Phoenix maintains partnerships with cities around the world as a way to promote cultural and economic ties. The sister cities program includes partnerships with places in Mexico, Canada and Japan. But it’s a relationship with the city of Prague—the capital of the Czech Republic—that is the focus of our next story. KJZZ’s Tony Ganzer traveled to Europe on a fellowship, and found a city rich in culture and history that few Phoenicians know much about, even though there are close Arizona ties.
The 14th century Church of Our Lady stands near a medieval Astronomical Clock in Prague’s old town square. Its gothic style spires tower above the cobblestone street and centuries old buildings.
Jan Kamoniski works in a tourism office near the square. He points out that the 600-year-old clock, with its colorful dials and complicated mechanics, is a popular attraction.
“Every hour small windows open, and it shows you the Apostles,” he says. “It used to be like a historical cinema. It’s showing the position of the planets and the system and the time zones as well…for the period of time it was very complicated.”
Kamoniski says millions of visitors stream into Prague each year to experience the city’s unique history.
Locals and tourists alike stroll the many streets leading in and out of clock square. Tour guides hold multicolored umbrellas, artificial flowers, and various signs to keep tourists close while traversing Prague’s historical center.
“Hotspots to see: the old town square with the astronomical clock, the old town square, the Jewish quarter, the castle. It’s not only these three spots, but more about the buildings gathered around (them),” Kamoniski says.
Like many European cities, Prague has a culture-rich tradition. It was the home of writer Franz Kafka and composer Antonin Dvorak.
It was the capital of the Holy Roman Empire, the Nazi Prefectorate of Bohemia, communist Czechoslovakia, and is now the capital of the democratic Czech Republic.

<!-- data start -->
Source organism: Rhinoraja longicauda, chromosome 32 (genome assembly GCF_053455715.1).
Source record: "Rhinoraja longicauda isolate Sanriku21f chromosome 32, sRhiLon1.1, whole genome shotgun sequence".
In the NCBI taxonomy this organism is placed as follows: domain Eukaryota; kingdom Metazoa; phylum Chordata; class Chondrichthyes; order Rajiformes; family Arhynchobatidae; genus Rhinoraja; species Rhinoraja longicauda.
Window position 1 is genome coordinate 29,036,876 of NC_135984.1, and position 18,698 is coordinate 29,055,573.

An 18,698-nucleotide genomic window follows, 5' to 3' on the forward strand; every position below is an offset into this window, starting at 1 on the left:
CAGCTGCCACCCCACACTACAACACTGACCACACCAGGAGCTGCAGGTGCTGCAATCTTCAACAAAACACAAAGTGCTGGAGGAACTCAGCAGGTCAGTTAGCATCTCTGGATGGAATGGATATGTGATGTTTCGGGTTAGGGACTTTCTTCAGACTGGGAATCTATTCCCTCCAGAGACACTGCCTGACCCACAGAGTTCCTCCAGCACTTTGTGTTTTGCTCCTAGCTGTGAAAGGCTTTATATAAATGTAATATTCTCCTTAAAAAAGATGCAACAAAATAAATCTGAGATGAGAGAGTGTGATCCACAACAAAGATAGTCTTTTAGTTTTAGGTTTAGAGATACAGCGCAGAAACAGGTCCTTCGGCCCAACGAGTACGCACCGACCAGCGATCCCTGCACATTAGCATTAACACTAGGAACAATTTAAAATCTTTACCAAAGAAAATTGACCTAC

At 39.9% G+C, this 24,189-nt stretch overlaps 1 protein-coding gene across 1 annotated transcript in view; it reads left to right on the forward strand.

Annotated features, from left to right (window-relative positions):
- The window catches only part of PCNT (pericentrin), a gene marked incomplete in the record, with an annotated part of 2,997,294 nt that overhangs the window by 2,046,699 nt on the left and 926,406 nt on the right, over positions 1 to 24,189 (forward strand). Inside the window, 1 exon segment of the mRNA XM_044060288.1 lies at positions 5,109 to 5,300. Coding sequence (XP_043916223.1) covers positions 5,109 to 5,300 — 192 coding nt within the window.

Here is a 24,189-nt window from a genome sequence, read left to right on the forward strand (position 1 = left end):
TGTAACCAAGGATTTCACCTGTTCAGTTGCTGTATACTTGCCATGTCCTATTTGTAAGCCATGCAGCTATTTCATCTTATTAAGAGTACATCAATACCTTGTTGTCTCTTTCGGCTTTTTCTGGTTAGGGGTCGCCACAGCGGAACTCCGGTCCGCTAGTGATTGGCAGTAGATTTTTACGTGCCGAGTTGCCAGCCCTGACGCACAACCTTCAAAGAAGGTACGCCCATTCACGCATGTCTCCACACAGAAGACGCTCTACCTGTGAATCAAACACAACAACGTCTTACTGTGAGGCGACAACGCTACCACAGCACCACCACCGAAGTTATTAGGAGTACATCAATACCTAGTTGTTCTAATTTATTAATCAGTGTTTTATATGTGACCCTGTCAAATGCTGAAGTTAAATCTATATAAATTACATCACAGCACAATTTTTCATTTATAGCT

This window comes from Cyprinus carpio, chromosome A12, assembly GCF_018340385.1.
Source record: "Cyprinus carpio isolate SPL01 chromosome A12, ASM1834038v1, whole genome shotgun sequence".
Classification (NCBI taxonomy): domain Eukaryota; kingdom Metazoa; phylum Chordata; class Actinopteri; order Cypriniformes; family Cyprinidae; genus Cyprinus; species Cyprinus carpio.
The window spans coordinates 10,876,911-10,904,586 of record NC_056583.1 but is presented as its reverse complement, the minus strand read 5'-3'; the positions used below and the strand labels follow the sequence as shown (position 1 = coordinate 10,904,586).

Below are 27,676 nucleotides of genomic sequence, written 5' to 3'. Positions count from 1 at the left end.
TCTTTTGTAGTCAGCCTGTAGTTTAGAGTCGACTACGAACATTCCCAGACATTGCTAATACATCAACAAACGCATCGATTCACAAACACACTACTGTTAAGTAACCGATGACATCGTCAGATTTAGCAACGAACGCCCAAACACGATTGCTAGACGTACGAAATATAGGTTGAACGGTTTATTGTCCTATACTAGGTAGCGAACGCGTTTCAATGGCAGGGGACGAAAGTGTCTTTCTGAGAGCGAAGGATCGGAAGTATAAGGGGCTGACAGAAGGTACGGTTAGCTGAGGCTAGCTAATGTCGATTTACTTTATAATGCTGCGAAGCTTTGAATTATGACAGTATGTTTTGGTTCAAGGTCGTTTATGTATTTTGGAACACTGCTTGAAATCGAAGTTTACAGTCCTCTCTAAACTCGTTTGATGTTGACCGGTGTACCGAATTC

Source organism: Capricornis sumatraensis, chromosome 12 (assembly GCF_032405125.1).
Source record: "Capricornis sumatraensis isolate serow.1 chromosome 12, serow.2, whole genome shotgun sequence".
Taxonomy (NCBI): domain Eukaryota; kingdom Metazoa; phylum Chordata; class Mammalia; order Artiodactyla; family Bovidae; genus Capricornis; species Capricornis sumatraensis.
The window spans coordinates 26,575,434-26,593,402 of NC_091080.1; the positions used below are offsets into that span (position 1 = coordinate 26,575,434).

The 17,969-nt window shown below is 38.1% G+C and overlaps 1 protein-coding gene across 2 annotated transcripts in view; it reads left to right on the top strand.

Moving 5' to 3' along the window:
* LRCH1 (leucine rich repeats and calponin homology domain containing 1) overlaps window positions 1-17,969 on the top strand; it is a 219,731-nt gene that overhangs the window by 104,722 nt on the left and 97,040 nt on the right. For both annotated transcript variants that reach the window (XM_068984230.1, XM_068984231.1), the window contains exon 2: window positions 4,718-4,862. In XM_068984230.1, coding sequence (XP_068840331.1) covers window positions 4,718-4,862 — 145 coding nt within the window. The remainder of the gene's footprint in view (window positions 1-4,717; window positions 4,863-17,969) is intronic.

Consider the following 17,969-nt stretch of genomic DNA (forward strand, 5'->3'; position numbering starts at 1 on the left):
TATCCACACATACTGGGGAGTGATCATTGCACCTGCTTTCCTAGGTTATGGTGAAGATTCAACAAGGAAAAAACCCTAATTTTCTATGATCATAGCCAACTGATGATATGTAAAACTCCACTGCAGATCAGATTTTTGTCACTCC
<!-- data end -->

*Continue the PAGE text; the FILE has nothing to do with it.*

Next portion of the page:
On a fall weekend day, jazz seeps from a basement café near the historic town square. Nearby, members of a wedding party emerge from a centuries old church. A sign in front of it invites patrons to an evening classical strings concert.
Jan Kamoniski, with the tourism office, says his biggest complaint of American tourists is that many don’t realize the depth of Prague’s history and culture.
One of the Czech Republic’s exports to North America, is pianist Antonin Kubalek. He emigrated to Canada in 1968, the same year the Soviet Union occupied then-Czechoslovakia.
And in the spirit of sharing culture, Kubalek will be in Phoenix next month for a sister cities concert and Czech cultural event.
“I believe there is culture every where you go to, but it is slightly different,” says Slobodan Popovic with the Phoenix Sister Cities organization. “People have different ideas on how to go about it. Along time ago when I moved to Phoenix there was less culture than there is now. That’s one of the reasons I got involved: to help Phoenix become more cosmopolitan.”
Popovic was born in Prague and now chairs the Phoenix sister cities Prague committee. The two cities have been sister capital cities since 1991, promoting exchanges and cultural events between the countries.
“There are many more cultural activities in Prague. You will have at least one to two symphonic orchestra concerts every day. Here you will have one every few weeks and that’s it,” Popovic says.
Czech pianist Antonin Kubalek and his daughter violinist Karolina will perform at a December 7th event in Phoenix.
“Ideally I would hope the partnership progresses and gets even tighter,” Popovic says. “If that will happen I don’t know, it depends on the Phoenix city council.”
Popovic says he’ll continue to promote Prague as long as he can.
In tough economic times, though, with Phoenix looking to cut programs to save money, the fate of the Prague sister cities committee could be up in the air.